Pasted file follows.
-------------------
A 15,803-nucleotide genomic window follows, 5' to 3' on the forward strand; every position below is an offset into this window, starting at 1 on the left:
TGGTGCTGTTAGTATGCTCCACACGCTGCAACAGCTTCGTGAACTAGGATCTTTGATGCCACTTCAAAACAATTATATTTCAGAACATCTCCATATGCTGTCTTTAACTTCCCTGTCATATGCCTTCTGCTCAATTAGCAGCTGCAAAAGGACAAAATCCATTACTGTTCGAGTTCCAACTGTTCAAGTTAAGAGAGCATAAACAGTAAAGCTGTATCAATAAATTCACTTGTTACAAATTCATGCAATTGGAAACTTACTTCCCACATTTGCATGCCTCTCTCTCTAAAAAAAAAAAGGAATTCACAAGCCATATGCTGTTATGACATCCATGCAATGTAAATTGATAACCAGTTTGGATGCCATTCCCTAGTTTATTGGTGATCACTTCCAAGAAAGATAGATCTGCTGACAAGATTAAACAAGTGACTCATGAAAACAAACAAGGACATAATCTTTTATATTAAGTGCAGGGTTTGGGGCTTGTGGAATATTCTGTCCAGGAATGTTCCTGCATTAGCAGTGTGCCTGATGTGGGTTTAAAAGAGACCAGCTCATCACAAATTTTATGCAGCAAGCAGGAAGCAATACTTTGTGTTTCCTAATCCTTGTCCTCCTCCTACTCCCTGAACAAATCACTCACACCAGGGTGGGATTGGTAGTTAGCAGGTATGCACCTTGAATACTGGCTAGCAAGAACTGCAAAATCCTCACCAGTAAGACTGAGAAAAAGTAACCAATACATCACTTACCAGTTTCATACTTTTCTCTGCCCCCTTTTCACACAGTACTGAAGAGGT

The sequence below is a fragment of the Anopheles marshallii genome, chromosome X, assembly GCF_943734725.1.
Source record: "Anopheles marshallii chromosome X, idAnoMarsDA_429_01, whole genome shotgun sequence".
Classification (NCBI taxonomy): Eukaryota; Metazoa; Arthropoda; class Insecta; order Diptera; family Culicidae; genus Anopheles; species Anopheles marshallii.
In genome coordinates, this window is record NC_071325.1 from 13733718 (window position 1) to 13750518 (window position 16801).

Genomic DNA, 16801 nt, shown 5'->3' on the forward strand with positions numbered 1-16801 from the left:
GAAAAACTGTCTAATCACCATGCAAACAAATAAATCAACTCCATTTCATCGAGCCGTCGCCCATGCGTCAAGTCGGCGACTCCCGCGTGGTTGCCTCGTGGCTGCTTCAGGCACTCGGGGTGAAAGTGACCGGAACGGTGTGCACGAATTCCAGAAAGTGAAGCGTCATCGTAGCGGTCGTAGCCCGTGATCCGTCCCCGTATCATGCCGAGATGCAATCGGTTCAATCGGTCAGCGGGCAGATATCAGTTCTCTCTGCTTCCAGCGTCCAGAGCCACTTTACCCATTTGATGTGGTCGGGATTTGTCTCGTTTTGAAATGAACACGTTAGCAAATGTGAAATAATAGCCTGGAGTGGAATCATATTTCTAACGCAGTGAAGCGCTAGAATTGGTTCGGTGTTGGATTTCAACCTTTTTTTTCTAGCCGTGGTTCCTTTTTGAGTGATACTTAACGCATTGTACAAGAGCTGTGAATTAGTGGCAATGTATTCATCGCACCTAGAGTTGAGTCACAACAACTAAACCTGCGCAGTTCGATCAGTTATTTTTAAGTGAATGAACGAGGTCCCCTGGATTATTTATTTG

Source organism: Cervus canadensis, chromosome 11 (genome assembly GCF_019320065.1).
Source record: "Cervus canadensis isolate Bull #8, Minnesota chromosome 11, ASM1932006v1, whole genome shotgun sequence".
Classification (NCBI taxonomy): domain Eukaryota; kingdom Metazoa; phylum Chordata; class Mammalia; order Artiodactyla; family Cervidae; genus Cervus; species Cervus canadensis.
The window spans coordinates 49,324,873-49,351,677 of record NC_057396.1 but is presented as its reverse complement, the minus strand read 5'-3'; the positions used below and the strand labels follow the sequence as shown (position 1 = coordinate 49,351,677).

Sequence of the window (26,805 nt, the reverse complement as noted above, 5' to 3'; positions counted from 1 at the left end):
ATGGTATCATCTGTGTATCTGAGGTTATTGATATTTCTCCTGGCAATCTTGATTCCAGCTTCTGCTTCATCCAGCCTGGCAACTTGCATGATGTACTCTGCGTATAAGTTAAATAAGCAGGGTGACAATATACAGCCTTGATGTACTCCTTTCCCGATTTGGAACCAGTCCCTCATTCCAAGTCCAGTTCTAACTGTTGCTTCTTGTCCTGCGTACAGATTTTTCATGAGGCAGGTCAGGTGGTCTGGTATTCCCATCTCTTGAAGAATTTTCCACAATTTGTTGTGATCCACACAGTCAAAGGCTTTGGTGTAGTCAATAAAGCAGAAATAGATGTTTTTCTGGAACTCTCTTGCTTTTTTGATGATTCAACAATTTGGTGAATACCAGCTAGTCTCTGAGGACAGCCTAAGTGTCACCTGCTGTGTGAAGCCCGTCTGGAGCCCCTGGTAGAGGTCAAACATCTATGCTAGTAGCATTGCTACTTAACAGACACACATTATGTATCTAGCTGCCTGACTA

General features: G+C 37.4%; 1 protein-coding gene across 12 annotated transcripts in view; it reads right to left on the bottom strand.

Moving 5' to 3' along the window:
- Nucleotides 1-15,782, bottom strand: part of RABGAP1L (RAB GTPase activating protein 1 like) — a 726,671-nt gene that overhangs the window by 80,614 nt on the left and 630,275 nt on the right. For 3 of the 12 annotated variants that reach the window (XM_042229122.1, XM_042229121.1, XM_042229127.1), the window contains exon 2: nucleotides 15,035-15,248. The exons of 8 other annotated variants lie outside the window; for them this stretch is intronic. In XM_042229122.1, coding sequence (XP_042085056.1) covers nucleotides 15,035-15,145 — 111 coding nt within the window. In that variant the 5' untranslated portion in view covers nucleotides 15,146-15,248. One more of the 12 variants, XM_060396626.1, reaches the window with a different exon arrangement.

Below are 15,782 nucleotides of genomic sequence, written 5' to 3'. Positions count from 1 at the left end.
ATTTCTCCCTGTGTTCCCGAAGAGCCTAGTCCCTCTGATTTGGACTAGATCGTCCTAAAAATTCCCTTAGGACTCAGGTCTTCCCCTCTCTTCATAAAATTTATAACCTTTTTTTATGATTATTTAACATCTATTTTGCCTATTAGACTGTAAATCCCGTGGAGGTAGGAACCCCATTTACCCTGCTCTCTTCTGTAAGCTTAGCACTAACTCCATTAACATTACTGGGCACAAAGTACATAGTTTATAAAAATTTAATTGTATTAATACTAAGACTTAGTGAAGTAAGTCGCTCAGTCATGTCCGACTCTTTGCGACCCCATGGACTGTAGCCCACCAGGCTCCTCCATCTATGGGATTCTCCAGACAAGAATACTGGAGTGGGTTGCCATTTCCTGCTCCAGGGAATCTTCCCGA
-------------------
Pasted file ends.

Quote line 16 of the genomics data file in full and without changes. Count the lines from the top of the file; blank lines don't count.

Moving 5' to 3' along the window: